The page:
The Big 10 really did screw up. First of all by putting OSU and Michigan in separate divisions. When Michigan finally wises up and boots Rodriguez back to a wannabe conference team and Michigan goes back to Michigan football, the Big 10 will hurt their own chances of putting a team into the BCS Championship game. Take both teams a few years ago when OSU beat Michigan at home 42-39 as number 1 beat number 2. Had they gone on to replay each other in a conference championship, I doubt that OSU could have beaten them a second time in two weeks. Therefore, they would have kept each other out of the National Championship game most likely. If, and when Michigan makes a comeback, it's likely that they'll play back to back more times than not, and unless one team is good enough, or lucky enough to beat the other twice in two weeks (which is doubtful), the Big 10 conference, in their quest for more excitement, will knock a Big 10 team from the bigger game. The best news is for Michigan as their side of the bracket is far weaker than the Ohio St. side. The brackets don't make sense as they stand. As in other conferences, the teams were divided by location, either north and south, or east and west. The Big 10 seems to have tried to even out the sides by evening out how good the teams are now. What happens in a few years when a better team or two of one side falls apart and aren't as good then as they are now? That leaves a bracket empty with the other bracket full, thus, far less excitement and the conference looking to re-align. It would have made more sense to divide the brackets by north and south which would have left Michigan and Ohio St. in separate brackets. East and west would have overloaded the east but also would have had OSU and Michigan in the same bracket.

The Big 10 has done nothing good for itself starting with bringing Nebraska into the conference instead of Notre Dame, and more of a disservice to itself with this bracket alignment. The best hopes the Big 10 has of competing for a national championship each year is if Michigan keeps Rodriguez and that they stay in the crapper each year.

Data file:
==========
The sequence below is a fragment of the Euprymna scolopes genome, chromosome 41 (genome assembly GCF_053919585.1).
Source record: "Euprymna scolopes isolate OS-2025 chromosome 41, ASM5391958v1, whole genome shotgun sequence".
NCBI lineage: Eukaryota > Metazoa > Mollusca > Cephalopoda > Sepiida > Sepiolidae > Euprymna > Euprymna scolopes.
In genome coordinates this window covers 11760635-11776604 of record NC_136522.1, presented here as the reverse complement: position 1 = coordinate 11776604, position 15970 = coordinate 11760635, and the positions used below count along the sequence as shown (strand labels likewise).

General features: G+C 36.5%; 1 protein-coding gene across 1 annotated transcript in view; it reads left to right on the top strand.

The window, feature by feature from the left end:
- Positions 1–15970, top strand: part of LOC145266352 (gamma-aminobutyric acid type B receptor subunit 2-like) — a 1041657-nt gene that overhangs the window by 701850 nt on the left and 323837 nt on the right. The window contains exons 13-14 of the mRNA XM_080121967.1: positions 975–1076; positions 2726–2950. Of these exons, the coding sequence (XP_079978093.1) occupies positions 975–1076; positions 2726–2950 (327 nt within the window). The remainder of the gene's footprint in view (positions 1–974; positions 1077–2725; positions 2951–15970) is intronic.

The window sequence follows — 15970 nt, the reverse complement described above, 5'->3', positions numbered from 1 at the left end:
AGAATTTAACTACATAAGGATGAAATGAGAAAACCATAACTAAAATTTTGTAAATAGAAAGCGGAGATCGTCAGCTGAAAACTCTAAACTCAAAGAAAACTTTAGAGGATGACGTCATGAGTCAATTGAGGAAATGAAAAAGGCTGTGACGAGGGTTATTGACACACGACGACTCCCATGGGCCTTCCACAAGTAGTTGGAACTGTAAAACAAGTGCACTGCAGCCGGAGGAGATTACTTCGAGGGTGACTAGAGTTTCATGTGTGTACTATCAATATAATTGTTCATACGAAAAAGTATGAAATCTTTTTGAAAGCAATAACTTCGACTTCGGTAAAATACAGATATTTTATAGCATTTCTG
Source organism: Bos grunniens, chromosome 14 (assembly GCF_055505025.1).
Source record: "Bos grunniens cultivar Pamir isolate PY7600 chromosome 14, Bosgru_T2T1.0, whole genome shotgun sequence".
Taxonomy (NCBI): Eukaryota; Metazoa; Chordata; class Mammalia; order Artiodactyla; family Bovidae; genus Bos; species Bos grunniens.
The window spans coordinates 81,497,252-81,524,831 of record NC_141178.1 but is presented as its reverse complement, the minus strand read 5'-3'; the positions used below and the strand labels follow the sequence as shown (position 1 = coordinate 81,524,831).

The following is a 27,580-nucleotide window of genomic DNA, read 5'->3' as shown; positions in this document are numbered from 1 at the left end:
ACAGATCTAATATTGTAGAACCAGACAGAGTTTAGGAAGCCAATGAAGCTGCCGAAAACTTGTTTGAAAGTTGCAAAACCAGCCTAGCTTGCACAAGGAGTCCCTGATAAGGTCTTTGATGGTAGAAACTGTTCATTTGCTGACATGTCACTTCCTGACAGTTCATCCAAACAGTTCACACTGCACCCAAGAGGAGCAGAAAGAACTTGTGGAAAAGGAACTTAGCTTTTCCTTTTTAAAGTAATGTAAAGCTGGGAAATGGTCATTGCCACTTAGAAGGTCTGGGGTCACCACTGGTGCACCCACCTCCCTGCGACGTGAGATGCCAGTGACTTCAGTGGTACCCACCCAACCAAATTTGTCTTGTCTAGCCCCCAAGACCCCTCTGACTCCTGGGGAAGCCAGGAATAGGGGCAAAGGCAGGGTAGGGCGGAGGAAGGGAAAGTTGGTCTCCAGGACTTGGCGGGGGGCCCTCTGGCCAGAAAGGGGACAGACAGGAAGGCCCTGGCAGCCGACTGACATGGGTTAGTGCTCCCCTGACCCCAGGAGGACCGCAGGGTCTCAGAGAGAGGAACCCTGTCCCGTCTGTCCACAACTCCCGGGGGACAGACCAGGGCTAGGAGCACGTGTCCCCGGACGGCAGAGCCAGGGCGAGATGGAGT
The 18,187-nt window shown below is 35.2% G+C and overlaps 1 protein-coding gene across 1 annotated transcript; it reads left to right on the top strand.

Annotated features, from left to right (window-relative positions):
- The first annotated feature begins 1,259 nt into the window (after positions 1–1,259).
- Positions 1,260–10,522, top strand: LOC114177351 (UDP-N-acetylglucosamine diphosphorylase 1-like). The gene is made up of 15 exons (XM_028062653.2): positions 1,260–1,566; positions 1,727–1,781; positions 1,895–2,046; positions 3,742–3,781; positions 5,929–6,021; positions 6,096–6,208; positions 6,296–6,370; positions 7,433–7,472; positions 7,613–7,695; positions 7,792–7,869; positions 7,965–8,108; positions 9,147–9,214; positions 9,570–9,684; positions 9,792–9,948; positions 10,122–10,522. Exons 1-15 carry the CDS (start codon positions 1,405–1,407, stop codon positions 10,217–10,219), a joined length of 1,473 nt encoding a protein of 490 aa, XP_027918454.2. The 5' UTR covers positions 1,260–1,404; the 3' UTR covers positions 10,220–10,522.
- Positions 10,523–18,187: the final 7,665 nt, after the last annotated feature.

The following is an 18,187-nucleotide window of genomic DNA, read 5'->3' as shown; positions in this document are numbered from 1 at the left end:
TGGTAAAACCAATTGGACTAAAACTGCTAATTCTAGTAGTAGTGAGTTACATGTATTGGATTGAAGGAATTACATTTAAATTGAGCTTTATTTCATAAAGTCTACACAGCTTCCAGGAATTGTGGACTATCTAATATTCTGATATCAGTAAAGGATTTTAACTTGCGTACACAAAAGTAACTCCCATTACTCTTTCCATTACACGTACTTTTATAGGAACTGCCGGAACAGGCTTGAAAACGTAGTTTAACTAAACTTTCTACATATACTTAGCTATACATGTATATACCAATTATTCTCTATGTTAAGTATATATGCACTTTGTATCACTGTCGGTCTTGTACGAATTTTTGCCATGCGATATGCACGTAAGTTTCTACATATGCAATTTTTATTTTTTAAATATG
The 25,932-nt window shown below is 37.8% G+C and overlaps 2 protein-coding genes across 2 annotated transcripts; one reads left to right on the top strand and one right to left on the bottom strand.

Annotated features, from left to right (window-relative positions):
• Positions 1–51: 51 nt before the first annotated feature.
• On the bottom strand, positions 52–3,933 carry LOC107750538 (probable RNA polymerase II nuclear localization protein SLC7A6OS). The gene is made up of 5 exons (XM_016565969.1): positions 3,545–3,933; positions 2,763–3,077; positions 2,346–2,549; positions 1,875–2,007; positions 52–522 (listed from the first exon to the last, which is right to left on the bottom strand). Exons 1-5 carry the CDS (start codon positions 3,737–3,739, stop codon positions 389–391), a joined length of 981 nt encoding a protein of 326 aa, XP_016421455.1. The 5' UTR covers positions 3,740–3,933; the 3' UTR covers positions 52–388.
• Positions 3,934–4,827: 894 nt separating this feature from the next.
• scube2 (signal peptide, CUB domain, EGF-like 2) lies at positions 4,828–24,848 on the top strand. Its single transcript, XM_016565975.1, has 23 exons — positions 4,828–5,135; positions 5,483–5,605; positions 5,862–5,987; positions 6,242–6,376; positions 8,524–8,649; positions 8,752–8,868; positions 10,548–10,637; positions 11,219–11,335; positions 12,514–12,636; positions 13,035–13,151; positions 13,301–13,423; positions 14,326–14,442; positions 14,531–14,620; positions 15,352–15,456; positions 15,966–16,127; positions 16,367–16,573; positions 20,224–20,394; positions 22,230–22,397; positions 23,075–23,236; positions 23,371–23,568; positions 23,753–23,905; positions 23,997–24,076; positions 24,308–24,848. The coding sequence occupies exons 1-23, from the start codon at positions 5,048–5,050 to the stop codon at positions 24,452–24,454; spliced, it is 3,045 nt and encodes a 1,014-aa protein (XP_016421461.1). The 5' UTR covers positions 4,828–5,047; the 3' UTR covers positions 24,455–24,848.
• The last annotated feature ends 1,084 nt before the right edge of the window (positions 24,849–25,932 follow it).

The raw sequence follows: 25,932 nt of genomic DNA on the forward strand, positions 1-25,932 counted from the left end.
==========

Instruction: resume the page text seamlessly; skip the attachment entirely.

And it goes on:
Since: Oct 27, 2006
Posted on: September 2, 2010 12:42 am

Big Ten booted it

Cooney, your Badgers got the short end of the stick in the divisional realignment.  They should have at least swapped Northwestern and Wisconsin.  For the MU-OSU game, I think it would have helped the rivalry to keep both teams in the same division.  Then they could be playing for the Big 10 championship each year.  But the way they did it at least keeps the rivalry alive, unlike what happened in the Big 12 with OU-NU. 

Since: Sep 19, 2006
Posted on: September 2, 2010 12:35 am

Big Ten booted it

I could not agree more with my Hawkeye friend. This was a Bo-Woody decision. The prblem is that both of those guys are dead!!! The Big Ten welcomes Nebraska into the fold and immediately treats them to the cold shoulder. The Big 12 was all about Oklahoma-Texas and now you are in the Big Ten that is all about Michigan-OSU. This is not 1960 where Michigan and OSU have all the scholarhip players from the midwest on their rosters. In fact it is quite the opposite. 

Wisconsin now moves to the O or X Division what ever the hell it is called, and joins PSU and OSU. That works great for balance if everything stays status quo. The problem is that NEVER happens. Things will change and people will complain. I wish rivarlies like Iowa v Wisky and NW v Wisky were taken into account. It is sad to think that UW will not play Nebraska, Iowa, or NW regularly.